As a child, I was shy. That’s probably an understatement - I was more of a hermit. My mom couldn’t drop me off at a friend’s birthday party without me bursting into tears until I was in fourth grade. I never raised my hand in class, even if I knew the answer. I wasn’t just shy - I was afraid of the world. In middle school, when others were out on a Friday night, I was home. When the neighbors were playing hide and seek, I was usually sitting on the porch.
The thing is, I wasn’t alone. I actually had tons of friends - they just lived in different worlds.
I Fell in Love with Fantasy Books
My best friends were characters in books. Hermione Granger, Susan Pevensie, Ella, Ron Weasley - the list goes on and on. When I opened a new fantasy book, I entered my safe place.
There was no judgment, no embarrassment, no inhibition. Rather, I immersed myself in worlds like Narnia and Hogwarts, where I felt like I belonged. Drawn to the magical creatures and adventures, I read YA fantasy books like a dog inhales its food each day and then continues to beg for more.
I continued to read fantasy books into my adulthood, and it was then that I started writing in this genre myself.
Reading Fantasy to Writing Fantasy
I consider myself both a technical and creative writer. Though I excelled primarily in technical, science-based writing, I always yearned to see my name on the cover of a YA fantasy book someday.
When I was in graduate school, I decided to go for it. On November 1, 2016, I decided to participate in National Novel Writing Month. For those who aren’t familiar, NaNoWriMo is a nonprofit organization that hosts an annual writing challenge. The goal is to write 50,000 words during November (the first draft of a novel).
I thought my first year of NaNoWriMo was a success. After writing 55,000 words of a young adult fantasy novel, I was sure I’d be ready to self-publish my book in a few months. I soon learned that the editing process is much more extensive than actually writing the first draft.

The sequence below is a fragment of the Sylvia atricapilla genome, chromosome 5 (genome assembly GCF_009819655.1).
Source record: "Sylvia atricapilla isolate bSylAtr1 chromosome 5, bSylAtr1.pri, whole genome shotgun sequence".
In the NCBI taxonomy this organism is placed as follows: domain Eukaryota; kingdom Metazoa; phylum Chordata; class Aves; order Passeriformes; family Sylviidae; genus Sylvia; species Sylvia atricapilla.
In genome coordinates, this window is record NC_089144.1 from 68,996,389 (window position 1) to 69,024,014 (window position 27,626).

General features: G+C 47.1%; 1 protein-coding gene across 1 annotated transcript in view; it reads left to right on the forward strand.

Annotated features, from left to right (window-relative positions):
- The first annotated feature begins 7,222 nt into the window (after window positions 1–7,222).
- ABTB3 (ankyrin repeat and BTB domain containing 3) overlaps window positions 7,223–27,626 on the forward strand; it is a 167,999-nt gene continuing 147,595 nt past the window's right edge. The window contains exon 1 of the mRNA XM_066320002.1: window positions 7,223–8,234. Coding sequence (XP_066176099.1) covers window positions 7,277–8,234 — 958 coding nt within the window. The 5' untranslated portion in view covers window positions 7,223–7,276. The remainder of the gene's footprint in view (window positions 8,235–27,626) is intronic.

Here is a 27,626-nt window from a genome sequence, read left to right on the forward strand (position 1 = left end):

When the First Draft is Garbage
I spent months reviewing my manuscript and eventually realized that my book didn’t have a solid plot. I’d essentially have to rewrite the entire thing if I wanted it to be useful in any way.
Instead, I put the book aside and continued on smaller writing projects, including poetry, short stories, and essays. However, I always heard that little voice in the back of my head telling me to give fantasy writing another try.
This time I approached my project differently. I had a plan and I outlined my book. In addition, I studied how to write fantasy novels, specifically focusing on the Hero’s Journey.
To learn about the three-act structure and the twelve major plot points involved in the story structure, I not only read instructional books for writers, but I also dedicated more time to reading YA fantasy.
I fell in love with Lisa McMann’s The Unwanteds series (more aptly a middle-grade series) and Chad Corrie’s The Wizard King Trilogy (adult fantasy). There were plenty of other fantasy books that piqued my interest, but these two series were the ones that I focused on as I tried to understand what propels the plotline in the Hero’s Journey story arc.
Reading Like a Writer
While I still haven’t finished the full draft of my next YA fantasy book, I know that the quality of this story is far superior to that of my rushed NaNoWriMo disaster. I invested a lot more time in this project.
Much of the time was spent reading. The difference was that I had to read like a writer. From dissecting the character development to analyzing cliffhangers, chapter titles, and twists - I developed my creative writing skills. As a bonus, I developed a stronger work ethic when it came to my writing.
I mastered techniques to overcome writer’s block and improve productivity, which can be applied to all of my writing projects.
Writers are Readers
In the end, any writer - whether their focus is copywriting, technical writing, SEO, or social media content - can learn about writing by reading. For me, reading fantasy is what brings me the most joy, inspiration, and motivation to continue my writing. For others, it might be mystery or horror. But the key takeaway here is that reading is a core part of writing.